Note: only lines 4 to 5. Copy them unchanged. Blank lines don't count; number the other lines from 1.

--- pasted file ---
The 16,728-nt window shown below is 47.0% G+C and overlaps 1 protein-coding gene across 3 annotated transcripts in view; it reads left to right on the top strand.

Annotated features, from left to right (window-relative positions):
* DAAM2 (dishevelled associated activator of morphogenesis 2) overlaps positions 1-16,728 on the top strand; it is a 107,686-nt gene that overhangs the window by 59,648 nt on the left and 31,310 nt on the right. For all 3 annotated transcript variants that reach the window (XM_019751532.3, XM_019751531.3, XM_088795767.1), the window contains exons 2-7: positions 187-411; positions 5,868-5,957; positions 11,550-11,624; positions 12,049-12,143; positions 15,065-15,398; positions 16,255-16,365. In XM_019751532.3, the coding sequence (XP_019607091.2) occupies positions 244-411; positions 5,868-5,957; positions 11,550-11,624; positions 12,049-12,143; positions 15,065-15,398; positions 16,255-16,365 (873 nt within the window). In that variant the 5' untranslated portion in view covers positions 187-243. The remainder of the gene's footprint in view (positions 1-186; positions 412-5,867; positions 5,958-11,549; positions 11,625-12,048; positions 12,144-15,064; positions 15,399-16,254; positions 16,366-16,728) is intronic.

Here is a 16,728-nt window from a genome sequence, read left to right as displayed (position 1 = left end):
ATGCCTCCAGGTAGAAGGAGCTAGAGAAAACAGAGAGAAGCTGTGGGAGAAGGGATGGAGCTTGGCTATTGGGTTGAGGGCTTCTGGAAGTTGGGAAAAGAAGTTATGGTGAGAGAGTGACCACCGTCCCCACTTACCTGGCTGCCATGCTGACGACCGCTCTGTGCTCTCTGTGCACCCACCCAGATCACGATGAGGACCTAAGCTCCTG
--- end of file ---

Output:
Here is a 16,728-nt window from a genome sequence, read left to right as displayed (position 1 = left end):
ATGCCTCCAGGTAGAAGGAGCTAGAGAAAACAGAGAGAAGCTGTGGGAGAAGGGATGGAGCTTGGCTATTGGGTTGAGGGCTTCTGGAAGTTGGGAAAAGAAGTTATGGTGAGAGAGTGACCACCGTCCCCACTTACCTGGCTGCCATGCTGACGACCGCTCTGTGCTCTCTGTGCACCCACCCAGATCACGATGAGGACCTAAGCTCCTG